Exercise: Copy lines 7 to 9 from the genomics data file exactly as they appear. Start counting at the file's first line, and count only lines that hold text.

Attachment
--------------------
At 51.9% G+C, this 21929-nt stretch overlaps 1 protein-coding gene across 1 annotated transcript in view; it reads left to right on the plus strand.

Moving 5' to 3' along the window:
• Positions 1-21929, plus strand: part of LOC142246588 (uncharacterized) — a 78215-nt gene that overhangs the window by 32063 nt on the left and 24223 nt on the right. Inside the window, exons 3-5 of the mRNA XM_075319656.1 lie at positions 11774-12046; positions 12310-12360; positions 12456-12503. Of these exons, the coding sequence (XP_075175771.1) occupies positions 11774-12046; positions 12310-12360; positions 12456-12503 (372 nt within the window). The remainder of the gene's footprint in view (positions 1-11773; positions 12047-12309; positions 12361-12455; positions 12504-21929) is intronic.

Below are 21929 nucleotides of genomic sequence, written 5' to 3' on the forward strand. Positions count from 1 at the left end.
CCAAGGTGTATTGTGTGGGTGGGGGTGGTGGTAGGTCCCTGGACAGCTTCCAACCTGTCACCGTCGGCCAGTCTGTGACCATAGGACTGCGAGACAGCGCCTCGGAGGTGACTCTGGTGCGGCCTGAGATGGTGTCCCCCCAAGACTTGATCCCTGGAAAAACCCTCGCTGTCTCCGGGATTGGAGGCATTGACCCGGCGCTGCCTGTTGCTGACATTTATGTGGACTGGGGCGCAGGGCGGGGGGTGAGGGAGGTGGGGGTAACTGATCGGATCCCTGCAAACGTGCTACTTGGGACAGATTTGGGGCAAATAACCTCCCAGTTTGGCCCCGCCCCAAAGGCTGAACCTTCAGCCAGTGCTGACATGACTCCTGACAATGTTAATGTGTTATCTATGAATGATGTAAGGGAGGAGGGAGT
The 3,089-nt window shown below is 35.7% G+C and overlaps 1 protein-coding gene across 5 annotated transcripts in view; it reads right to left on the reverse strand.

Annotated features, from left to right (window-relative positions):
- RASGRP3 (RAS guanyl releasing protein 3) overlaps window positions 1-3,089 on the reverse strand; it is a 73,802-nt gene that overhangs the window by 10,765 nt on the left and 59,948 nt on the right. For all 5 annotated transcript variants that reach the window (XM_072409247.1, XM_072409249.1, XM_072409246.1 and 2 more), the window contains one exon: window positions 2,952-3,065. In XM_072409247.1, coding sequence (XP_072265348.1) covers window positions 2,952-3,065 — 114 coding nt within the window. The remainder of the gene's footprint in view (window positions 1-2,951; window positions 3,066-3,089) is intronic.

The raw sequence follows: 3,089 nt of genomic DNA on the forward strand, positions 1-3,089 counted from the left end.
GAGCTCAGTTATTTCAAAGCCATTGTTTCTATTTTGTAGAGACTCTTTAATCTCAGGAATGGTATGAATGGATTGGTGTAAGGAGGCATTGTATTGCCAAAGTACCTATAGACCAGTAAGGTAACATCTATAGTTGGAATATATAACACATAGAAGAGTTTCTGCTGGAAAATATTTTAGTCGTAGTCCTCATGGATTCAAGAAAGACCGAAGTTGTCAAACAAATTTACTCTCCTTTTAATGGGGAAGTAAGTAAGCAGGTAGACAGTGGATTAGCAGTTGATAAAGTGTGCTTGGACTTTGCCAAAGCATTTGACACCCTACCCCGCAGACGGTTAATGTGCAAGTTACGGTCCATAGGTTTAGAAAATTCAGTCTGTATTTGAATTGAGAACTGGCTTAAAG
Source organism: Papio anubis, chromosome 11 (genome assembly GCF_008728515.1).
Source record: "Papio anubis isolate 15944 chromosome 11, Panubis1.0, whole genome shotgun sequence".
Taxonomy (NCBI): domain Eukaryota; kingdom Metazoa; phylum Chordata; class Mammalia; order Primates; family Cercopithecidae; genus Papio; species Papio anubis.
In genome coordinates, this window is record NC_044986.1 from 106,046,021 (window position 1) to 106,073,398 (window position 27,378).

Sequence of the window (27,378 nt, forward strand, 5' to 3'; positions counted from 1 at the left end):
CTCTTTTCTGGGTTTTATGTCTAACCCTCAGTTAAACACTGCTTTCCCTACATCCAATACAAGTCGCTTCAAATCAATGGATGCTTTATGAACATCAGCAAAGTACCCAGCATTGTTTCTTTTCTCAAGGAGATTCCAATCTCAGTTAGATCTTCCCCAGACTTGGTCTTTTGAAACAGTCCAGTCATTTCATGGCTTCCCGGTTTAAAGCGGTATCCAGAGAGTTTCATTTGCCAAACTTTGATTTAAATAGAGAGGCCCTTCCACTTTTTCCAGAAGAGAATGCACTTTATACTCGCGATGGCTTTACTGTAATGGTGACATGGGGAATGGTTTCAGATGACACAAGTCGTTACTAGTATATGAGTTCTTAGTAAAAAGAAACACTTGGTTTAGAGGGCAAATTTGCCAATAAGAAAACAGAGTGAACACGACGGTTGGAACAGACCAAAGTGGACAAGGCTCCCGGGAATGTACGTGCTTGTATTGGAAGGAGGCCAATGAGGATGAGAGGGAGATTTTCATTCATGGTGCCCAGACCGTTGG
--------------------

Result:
Annotated features, from left to right (window-relative positions):
- RASGRP3 (RAS guanyl releasing protein 3) overlaps window positions 1-3,089 on the reverse strand; it is a 73,802-nt gene that overhangs the window by 10,765 nt on the left and 59,948 nt on the right. For all 5 annotated transcript variants that reach the window (XM_072409247.1, XM_072409249.1, XM_072409246.1 and 2 more), the window contains one exon: window positions 2,952-3,065. In XM_072409247.1, coding sequence (XP_072265348.1) covers window positions 2,952-3,065 — 114 coding nt within the window. The remainder of the gene's footprint in view (window positions 1-2,951; window positions 3,066-3,089) is intronic.

The raw sequence follows: 3,089 nt of genomic DNA on the forward strand, positions 1-3,089 counted from the left end.